Oxford’s vice-chancellor on the subtle science of crisis management
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When Covid-19 engulfed Europe in spring 2020, Louise Richardson mobilised the University of Oxford to fight the pandemic. As vice-chancellor — in effect the institution’s chief executive, though no one in academia would dream of using that term — she set up formal and informal crisis management teams to look after all aspects of academic life, from teaching and assessment to research, from university finances to student welfare.
A conventional crisis management framework has a gold team at the top followed by silver and bronze. But Richardson called the first team silver and then the next one bronze — an indication both of her imaginative management and the challenge in leading a sprawling and disputatious organisation like an ancient university.
“This being an institution which has a visceral reaction to leadership, I thought if something were named gold it would immediately incur opposition — and by calling the leading group silver and letting people surmise among themselves where gold was, that would be helpful,” she says.
As it turned out, the silver group was “fast, flexible, considered, collegial, decisive and open in its working”, according to Richardson. “We brought all the colleges and departments along with us, which is tougher here than in many other institutions.”
At the same time she helped put together a smaller and less formal group of medical and life sciences professors, which co-ordinated a wide-ranging and internationally acclaimed research programme. Its best known achievements were the Oxford-AstraZeneca vaccine and the Recovery trial of potential Covid treatments, which together may have saved millions of lives worldwide.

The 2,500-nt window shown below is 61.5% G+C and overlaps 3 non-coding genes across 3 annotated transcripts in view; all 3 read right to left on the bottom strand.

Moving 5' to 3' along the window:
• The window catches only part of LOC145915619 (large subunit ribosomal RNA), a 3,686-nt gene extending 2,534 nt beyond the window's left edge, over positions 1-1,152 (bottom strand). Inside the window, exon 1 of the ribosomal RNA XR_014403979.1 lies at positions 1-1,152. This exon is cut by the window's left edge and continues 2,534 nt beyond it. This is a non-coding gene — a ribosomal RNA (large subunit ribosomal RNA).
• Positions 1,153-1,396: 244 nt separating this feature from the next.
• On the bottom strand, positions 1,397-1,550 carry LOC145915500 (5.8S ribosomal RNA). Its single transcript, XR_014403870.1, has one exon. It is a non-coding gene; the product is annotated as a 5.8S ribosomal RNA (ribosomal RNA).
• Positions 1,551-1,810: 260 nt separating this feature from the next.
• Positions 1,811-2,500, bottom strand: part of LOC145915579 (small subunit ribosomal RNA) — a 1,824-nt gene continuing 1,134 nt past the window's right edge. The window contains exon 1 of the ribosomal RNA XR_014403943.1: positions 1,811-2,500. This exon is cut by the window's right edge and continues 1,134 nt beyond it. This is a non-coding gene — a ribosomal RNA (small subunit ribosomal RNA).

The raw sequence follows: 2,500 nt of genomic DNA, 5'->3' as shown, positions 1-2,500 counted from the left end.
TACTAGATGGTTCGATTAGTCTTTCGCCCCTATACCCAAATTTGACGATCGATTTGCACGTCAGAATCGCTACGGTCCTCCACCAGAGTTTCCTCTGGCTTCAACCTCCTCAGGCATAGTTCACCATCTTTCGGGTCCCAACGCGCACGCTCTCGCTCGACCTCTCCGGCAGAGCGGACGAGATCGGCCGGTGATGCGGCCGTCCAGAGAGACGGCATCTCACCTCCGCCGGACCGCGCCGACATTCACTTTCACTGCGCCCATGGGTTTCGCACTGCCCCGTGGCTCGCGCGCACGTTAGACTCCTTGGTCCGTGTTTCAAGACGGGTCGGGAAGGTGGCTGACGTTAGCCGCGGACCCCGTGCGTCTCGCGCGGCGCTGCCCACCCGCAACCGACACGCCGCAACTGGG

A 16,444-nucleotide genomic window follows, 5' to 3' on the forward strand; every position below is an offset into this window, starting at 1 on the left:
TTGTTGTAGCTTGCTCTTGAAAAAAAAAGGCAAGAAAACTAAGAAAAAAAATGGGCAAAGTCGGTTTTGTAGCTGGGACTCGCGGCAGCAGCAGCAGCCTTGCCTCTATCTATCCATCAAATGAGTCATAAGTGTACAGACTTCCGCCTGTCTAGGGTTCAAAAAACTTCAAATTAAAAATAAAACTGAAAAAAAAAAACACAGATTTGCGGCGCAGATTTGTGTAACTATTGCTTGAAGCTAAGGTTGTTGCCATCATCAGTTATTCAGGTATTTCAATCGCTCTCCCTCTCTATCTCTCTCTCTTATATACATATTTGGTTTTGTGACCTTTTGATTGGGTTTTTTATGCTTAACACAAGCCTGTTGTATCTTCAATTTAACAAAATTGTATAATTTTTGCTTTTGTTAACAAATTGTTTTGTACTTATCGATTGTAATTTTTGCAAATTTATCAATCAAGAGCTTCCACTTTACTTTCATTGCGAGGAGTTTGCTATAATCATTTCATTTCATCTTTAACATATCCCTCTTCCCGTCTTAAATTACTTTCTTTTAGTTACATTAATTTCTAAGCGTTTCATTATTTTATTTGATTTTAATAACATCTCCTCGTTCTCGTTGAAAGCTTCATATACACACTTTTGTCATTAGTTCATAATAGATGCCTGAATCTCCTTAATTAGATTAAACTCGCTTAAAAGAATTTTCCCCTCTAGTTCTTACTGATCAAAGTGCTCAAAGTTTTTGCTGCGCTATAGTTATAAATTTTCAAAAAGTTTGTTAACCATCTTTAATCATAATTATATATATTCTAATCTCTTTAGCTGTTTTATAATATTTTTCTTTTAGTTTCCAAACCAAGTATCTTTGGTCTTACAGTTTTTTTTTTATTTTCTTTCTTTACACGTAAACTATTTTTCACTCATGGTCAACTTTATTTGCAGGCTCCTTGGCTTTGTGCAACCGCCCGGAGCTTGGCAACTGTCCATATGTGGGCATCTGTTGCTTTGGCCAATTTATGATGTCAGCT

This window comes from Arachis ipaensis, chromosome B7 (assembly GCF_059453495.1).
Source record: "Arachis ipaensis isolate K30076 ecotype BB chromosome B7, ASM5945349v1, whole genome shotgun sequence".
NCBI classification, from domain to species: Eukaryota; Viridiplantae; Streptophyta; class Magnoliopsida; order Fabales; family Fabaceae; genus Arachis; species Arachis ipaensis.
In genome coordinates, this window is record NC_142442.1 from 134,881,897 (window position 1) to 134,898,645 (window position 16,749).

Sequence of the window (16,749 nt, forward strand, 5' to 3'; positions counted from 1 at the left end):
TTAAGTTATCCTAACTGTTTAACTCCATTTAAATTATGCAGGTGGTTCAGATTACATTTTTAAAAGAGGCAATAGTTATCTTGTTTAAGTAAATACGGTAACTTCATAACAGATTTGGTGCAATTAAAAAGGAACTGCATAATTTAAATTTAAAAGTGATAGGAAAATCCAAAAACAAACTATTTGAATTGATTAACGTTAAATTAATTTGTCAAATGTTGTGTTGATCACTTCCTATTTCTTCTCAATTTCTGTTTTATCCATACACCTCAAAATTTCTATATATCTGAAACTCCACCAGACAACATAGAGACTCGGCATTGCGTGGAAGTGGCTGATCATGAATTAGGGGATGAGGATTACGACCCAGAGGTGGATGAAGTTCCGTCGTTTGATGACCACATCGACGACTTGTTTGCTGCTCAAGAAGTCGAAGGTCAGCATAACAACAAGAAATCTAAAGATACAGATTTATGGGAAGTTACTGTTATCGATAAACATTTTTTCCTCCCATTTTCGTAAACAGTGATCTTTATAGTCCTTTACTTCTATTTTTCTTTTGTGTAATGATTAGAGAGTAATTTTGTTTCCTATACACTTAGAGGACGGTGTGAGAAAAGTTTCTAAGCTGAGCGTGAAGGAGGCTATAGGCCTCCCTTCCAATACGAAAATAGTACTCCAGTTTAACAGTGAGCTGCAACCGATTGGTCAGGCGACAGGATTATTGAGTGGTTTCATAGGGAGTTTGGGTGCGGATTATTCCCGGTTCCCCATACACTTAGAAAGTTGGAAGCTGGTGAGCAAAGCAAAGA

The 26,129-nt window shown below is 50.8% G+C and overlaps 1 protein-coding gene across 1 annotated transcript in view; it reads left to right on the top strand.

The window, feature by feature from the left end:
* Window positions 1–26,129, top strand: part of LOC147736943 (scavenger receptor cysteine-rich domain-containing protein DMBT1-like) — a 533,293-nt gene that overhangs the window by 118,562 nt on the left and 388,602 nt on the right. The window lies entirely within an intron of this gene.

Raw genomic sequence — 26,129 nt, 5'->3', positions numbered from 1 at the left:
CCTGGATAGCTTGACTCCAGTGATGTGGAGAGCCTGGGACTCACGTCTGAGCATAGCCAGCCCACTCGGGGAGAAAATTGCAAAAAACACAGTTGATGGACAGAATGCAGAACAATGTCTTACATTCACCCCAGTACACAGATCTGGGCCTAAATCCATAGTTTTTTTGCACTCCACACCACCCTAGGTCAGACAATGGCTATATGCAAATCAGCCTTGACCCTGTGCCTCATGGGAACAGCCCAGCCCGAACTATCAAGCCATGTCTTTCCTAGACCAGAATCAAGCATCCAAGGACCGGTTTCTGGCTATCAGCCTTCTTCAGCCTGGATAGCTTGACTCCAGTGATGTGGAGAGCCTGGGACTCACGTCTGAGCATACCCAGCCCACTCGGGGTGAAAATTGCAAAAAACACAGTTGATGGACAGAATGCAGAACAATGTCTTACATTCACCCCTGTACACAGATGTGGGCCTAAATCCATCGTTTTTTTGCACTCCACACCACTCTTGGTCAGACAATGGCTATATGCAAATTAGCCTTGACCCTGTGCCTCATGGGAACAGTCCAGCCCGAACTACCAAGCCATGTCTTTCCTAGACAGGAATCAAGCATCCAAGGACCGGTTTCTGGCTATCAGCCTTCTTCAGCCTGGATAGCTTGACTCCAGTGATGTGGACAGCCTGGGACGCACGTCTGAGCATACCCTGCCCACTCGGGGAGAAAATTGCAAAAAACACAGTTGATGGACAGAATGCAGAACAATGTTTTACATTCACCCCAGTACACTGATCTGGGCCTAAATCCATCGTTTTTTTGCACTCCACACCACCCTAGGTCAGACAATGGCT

In the early stage of vaccine development, for example, scientists at Oxford’s Jenner Institute needed £1m immediately to manufacture trial doses. There was no time to seek the money from external sources so Richardson agreed to provide it from central university funds.
“The informality, the lack of structure and the flexibility are important,” she says. “The fact that we are so devolved is part of what makes my job so challenging but it’s also one of the reasons we’re so successful.”
We are talking in the vice-chancellor’s splendidly spacious office in the neoclassical Clarendon Building, in the ancient heart of Oxford, with a view of the old Bodleian Library from the large main window. Her immediate predecessors had worked in modern university offices opened in 1975 half a mile away in Wellington Square, which Richardson describes as “a very functional building . . . like going into any building in any industrial estate in eastern Europe”.